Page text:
In many big cities, the advent of the COVID-19 pandemic saw people fleeing urban areas for more space in the suburbs or beyond, leading to low occupancy rates in downtowns and other urban neighborhoods. Memphis, however, bucked that trend, with its multifamily market remaining strong throughout 2020 and improving into 2021.
Mark Fogelman, president of multifamily property investment and management company Fogelman, said his company, along with the wider Memphis market, did not see the same trends as Atlanta, Chicago or New York City. He said the overall Memphis market was about 96-97% occupied, generally considered full occupancy because there is always some vacancy from people moving in and out of properties.
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“While the traditional strong submarkets, Downtown, Germantown, Collierville, (led) the growth in the early part of this cycle, we are now seeing strength across every location and price-point in the market,” he said. “In my 27 years in the market, this is the strongest year I have seen for the local market, as well as the entire (Southeast) part of the U.S.”
Fogelman said that strength could be attributed to multiple sources, including changes in the single-family home market.
“Rental rates have definitely increased, but pricing for single-family homes has increased at a much greater level, pushing more demand into well-located, quality multifamily communities,” he said.
He said he also believed remote working trends established during the pandemic led people to move to areas that were more affordable. Cities like Nashville typically have attracted people looking to move to the South in pursuit of a lower cost of living than other parts of the country. Now, Fogelman believes people are looking elsewhere in the South, including Memphis, to avoid some of the hassles of the Music City, like traffic, and find even lower rents.
According to RENTCafé, a website that tracks apartment listings and compiles data about the rental market nationwide, the average monthly rent in Memphis, for apartments of all sizes, as of June was $933, up from $773 three years ago.
The growth tracks with national trends. According to the National Apartment Association, national median rent has increased 11.4% since the start of the year, more than triple what was seen during that time period in pre-pandemic years.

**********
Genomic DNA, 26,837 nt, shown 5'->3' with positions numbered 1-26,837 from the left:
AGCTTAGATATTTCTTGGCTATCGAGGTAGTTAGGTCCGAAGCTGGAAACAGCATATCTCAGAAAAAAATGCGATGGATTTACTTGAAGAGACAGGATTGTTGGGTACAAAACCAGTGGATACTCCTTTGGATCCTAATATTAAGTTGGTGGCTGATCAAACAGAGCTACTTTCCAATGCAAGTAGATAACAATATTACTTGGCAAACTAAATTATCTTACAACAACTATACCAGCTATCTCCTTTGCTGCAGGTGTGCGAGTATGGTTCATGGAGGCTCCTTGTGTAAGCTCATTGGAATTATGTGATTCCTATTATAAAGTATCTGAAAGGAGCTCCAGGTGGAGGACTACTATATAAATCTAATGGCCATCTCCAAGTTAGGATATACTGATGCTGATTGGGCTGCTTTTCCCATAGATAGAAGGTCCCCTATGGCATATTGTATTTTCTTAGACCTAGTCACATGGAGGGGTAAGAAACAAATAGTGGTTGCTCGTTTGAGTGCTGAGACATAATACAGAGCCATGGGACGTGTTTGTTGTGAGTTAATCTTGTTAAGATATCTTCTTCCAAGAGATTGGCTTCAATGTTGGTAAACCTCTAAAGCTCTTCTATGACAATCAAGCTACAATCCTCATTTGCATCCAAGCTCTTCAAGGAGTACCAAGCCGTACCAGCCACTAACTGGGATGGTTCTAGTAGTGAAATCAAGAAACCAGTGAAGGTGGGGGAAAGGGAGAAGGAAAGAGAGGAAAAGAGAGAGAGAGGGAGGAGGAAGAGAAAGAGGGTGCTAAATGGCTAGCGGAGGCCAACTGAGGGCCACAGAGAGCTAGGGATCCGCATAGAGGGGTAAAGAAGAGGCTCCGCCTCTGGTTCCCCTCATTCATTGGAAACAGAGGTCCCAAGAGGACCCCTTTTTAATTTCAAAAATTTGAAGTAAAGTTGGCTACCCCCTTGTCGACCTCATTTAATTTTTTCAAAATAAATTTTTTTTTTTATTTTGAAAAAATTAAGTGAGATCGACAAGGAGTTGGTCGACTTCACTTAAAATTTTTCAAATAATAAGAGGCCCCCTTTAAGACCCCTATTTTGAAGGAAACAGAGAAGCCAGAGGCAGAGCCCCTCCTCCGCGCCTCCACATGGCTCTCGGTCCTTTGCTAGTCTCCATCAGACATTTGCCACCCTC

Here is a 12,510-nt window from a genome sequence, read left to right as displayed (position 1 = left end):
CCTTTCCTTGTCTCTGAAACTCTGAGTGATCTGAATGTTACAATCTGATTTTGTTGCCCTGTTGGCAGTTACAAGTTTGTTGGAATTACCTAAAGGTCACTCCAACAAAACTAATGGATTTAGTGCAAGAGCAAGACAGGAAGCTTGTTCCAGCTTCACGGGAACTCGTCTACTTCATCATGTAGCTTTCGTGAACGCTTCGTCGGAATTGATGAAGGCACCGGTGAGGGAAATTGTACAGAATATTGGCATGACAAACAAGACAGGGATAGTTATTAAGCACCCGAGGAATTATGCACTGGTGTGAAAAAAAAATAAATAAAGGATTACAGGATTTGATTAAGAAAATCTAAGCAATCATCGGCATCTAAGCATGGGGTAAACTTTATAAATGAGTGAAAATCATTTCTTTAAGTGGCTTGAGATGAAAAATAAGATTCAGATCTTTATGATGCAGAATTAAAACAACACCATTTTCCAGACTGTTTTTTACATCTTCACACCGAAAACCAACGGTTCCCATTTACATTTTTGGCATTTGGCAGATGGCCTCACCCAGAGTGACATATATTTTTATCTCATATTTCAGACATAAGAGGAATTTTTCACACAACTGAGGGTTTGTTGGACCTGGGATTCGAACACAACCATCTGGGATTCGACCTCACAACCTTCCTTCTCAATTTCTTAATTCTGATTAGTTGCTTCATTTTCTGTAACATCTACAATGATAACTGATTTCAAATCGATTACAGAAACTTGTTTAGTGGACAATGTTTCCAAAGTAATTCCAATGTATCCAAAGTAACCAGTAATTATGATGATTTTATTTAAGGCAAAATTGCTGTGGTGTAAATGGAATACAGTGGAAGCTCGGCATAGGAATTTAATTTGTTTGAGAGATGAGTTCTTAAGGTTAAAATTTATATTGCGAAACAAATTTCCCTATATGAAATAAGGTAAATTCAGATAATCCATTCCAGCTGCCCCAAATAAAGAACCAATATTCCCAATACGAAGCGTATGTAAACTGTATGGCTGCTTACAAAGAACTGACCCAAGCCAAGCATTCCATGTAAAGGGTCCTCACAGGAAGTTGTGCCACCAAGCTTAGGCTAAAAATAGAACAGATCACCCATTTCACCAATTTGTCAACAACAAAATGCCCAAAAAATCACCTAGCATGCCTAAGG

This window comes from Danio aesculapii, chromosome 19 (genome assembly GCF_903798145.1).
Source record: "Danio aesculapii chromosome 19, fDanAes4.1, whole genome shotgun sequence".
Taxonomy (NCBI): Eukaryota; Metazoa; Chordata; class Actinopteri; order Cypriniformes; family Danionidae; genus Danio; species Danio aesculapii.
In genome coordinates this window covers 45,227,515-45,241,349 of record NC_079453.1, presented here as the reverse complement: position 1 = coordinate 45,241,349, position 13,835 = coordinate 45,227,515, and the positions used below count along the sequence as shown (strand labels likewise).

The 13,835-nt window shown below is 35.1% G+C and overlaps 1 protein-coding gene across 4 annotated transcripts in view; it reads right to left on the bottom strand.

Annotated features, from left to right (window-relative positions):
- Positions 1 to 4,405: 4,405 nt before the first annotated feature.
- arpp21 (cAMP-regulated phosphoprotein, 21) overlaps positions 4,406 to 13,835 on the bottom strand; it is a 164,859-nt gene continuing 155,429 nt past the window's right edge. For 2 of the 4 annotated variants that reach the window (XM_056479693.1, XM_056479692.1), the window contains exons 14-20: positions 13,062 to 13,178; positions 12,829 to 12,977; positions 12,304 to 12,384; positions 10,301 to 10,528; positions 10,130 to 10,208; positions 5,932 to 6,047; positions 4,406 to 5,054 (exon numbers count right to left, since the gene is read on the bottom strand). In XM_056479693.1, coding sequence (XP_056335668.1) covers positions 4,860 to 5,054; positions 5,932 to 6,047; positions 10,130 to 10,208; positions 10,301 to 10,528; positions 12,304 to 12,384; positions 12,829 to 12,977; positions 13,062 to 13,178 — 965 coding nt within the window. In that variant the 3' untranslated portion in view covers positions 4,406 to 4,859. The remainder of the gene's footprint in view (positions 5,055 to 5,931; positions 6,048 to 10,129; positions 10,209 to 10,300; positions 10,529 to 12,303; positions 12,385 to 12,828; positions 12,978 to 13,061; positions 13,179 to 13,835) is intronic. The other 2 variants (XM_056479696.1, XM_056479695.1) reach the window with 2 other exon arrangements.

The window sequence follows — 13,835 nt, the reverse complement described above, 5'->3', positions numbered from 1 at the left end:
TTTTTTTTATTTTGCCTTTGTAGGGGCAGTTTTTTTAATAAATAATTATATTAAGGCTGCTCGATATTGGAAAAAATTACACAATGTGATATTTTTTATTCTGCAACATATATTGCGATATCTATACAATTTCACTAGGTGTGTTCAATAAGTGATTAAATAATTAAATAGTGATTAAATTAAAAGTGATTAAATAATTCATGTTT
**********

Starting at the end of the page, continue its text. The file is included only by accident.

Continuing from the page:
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Despite the local increase, RENTCafé’s Daniel Coste said moving into Memphis from the suburbs can help renters save money as well as find more space. People who have moved into the city in 2021 on average earn about $45,000 a year, while those who have moved out of the city this year are earning slightly more, on average $46,200.
However, new renters in the city come from multiple income brackets.
A RENTCafé analysis found renter activity — the number of people moving into, out of or within the city — in Memphis increased 8% in the first half of 2021. Much of that, according to data compiled by the website, was from high-earners. There was a 91% increase in apartment applications in Memphis from people earning more than $100,000 annually.
“Memphis is also the cheapest big city for renters seeking an upgrade to their apartment,” Coste said.
Data from the Downtown Memphis Commission also speaks to the city’s strong multifamily market. According to the organization, occupancy for Class A apartment buildings — properties built in the past 15 years with top amenities — in Downtown has been at 95% or higher since 2018.
There are more than 10,000 total apartment units in Downtown Memphis, with more than 3,000 in the works, according to the DMC.
And there are many more apartments in the works in surrounding neighborhoods, which development officials have said are needed. According to a 2017 study from the Memphis Medical District Collaborative, more than 2,000 units could be developed and absorbed in the district between then and 2022.
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While major projects, like The Rise Apartments, have been completed, and more are underway, there are still more apartments that could be absorbed, and are needed for the continued growth of the Medical District, MMDC staff said.
Many more apartments have recently or are about to come online nearby in Midtown, with the Poplar Arts Lofts nearing completion and residents moving into part of the Madison Midtown development, among other projects.
Fogelman said that increased supply will be met with demand.
“Our Memphis portfolio has meaningfully outpaced national and regional results for each of the past three years,” he said. “While many of the traditional economic indicators … are not presenting a bullish picture for Memphis, we are seeing a different picture at the ground level. Local demand is up meaningfully; we are seeing (an) increase in ‘out of town’ and ‘out of state’ applicants; and there just appears to be increased vibrancy and buzz around Memphis right now.”